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Easily add color to your B&W images with the Gradient Map command

Added on Thursday 15th of July 2010 06:17 am EST
 

Application:
Adobe Photoshop CS/CS2/CS3/CS4/CS5
Operating Systems:
Macintosh, Microsoft Windows
 

 

When you create a duotone, you base it on a traditional printer’s technique that applies one spot color to the shadow and lower midtone areas of a black-and-white photo and another spot color to the upper midtone and highlight areas. It’s a great way to colorize a black-and-white photo; however, it’s only one of several ways to do so using Photoshop. Hand tinting and channel editing are two other ways. However, when you need a quick, simple method, try this technique, which uses the Gradient Map command.

 

The Gradient Map command explained

 

The Gradient Map command maps the grayscale range of an image to the colors of a specified gradient fill. For example, if you specify a two-color gradient fill, the shadows in the image map to one of the colors on the gradient fill, and the highlights map to the other color. The midtones map to the gradations in between. However, unlike a duotone, you aren’t limited to only two colors because you can use as many colors as you wish.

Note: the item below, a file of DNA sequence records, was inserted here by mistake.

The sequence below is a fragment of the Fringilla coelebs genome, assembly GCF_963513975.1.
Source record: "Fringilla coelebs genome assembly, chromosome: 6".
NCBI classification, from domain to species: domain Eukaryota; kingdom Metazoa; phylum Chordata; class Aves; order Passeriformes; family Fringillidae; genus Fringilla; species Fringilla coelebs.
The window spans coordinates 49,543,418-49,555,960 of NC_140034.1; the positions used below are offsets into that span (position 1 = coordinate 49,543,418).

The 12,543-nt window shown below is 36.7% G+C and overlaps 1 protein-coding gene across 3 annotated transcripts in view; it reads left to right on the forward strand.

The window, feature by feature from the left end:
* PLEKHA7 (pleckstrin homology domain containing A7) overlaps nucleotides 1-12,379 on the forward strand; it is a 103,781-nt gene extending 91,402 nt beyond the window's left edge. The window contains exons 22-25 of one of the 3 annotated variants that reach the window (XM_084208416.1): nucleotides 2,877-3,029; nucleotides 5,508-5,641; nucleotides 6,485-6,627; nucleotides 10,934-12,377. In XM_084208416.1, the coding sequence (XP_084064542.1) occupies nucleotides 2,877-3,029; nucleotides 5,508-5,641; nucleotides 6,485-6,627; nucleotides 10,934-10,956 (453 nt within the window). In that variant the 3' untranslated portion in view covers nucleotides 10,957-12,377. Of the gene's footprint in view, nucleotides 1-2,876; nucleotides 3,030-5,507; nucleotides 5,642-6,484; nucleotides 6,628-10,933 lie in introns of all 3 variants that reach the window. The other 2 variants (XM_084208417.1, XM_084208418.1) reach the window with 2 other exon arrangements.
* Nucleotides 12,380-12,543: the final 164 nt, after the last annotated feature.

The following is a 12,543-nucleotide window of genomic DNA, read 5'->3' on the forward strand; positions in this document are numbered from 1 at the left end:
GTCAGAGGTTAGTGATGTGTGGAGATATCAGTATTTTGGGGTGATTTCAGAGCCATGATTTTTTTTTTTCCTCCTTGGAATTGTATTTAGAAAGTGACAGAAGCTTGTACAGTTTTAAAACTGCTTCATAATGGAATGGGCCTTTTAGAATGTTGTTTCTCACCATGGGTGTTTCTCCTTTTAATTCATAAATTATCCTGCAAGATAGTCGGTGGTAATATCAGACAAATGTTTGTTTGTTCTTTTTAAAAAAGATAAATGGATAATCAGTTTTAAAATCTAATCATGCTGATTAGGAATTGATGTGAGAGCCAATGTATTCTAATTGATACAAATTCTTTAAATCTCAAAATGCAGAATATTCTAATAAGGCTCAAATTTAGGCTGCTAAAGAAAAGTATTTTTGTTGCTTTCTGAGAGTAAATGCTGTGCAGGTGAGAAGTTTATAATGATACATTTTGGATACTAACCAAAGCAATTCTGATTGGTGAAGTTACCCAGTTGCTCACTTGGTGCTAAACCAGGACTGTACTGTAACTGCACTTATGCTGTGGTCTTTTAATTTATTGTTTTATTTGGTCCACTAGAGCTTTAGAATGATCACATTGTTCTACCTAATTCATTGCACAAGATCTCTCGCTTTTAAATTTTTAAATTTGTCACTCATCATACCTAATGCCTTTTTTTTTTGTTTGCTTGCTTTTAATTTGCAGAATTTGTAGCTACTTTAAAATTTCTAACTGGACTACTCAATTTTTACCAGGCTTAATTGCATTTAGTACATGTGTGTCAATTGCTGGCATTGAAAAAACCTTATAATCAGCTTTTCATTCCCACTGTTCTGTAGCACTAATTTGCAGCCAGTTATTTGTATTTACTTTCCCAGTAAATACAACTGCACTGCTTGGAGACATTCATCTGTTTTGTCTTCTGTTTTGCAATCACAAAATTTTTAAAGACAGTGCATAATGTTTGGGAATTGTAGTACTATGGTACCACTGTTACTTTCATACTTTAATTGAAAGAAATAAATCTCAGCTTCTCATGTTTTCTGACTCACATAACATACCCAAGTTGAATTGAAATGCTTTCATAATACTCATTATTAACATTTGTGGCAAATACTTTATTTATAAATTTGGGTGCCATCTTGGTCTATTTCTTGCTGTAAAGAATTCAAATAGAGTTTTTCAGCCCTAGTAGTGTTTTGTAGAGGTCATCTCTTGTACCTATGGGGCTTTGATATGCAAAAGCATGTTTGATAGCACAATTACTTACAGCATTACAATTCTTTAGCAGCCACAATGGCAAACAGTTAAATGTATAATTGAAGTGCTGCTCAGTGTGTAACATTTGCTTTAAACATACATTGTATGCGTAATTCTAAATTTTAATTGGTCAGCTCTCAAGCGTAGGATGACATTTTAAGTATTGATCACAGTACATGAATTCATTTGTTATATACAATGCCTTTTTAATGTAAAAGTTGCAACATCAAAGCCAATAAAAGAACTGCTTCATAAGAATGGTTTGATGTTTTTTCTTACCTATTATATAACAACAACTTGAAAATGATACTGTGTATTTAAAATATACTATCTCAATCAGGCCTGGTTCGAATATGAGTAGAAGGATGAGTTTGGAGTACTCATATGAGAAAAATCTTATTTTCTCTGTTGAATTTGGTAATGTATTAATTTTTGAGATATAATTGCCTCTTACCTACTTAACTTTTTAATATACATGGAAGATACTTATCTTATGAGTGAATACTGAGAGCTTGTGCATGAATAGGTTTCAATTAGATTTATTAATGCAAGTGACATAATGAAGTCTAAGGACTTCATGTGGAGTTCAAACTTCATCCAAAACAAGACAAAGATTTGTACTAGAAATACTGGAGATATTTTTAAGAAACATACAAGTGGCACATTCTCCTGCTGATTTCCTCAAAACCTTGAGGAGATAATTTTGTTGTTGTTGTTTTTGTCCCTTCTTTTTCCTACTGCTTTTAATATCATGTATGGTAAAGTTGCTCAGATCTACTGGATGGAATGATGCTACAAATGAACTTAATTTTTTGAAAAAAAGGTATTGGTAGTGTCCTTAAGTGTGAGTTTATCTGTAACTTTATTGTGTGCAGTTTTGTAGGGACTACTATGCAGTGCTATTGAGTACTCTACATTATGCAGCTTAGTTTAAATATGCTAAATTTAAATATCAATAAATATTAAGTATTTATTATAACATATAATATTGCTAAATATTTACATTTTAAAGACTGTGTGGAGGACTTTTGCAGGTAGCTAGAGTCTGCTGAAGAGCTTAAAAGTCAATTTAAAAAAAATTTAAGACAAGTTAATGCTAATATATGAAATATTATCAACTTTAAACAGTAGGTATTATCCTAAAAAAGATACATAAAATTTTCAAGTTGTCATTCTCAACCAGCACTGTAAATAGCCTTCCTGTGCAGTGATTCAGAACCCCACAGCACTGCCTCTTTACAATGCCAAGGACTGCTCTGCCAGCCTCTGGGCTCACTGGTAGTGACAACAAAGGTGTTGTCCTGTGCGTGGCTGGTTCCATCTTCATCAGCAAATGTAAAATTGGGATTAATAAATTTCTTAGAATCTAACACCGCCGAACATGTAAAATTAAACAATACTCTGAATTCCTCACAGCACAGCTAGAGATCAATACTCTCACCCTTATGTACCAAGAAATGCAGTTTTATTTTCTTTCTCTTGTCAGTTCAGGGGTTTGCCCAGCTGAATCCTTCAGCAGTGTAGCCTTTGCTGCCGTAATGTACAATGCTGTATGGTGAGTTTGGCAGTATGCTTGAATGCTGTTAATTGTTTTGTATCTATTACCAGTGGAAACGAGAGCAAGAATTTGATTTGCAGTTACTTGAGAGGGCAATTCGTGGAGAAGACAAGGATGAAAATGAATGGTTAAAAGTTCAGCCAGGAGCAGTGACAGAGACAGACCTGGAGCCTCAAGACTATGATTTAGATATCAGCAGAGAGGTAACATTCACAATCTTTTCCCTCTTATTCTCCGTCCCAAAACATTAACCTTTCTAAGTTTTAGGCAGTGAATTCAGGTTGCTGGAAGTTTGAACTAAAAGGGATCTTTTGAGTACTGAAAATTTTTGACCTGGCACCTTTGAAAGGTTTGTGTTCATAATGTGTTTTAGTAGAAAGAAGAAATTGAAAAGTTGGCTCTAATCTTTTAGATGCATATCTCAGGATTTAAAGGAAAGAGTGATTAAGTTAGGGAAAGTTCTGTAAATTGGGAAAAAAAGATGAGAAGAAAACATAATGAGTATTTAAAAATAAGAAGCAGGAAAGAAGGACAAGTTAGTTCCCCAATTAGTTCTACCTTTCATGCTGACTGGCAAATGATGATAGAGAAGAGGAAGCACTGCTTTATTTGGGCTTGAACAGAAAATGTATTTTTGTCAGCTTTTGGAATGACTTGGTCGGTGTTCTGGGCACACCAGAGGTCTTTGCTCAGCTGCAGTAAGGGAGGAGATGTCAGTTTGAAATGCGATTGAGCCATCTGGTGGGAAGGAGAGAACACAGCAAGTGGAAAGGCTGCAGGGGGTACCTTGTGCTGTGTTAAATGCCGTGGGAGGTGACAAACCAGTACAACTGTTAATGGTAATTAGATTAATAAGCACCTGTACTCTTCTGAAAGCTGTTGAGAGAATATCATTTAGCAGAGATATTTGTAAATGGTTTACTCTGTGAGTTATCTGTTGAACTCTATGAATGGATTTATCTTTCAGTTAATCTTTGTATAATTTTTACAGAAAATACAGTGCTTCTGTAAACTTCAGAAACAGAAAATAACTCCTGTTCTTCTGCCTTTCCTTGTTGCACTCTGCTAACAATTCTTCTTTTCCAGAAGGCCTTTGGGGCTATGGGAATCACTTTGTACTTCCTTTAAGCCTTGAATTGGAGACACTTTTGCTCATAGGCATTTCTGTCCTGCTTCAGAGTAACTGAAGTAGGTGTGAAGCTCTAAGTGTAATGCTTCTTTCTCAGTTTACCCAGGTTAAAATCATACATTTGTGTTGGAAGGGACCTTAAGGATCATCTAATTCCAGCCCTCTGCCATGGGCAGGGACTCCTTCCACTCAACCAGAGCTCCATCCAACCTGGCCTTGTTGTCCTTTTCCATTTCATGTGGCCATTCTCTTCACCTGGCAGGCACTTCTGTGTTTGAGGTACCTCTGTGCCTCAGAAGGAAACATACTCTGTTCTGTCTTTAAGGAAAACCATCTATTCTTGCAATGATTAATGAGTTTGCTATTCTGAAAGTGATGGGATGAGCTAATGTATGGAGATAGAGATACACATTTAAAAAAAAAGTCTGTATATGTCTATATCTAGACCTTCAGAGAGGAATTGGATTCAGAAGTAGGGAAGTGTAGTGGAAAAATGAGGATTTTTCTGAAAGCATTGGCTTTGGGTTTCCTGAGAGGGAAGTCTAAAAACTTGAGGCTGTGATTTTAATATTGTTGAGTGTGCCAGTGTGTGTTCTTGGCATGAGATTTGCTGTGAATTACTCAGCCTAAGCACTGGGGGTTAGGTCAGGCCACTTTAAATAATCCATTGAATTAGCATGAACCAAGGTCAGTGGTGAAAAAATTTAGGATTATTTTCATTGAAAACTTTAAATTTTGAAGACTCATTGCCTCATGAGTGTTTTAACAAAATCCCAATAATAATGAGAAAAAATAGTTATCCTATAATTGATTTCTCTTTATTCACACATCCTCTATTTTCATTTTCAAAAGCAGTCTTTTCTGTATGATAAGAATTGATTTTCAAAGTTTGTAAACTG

Let’s create an example to see how the command works. To follow along using our example, download the image grass.zip from the URL listed at the beginning of this article and extract the file grass.tif. Then, follow these steps:

 

1. Open a black-and-white photo, such as ours shown in Figure A. Because you want to apply color to your photo, you must first convert it to a color mode. Select Image > Mode > RGB Color and you’re ready to start.

 

 

2. Copy the Background layer in the Layers panel and rename it Grass 1. If you don’t like the results, you can either delete it, or make another copy of your Background layer.

 

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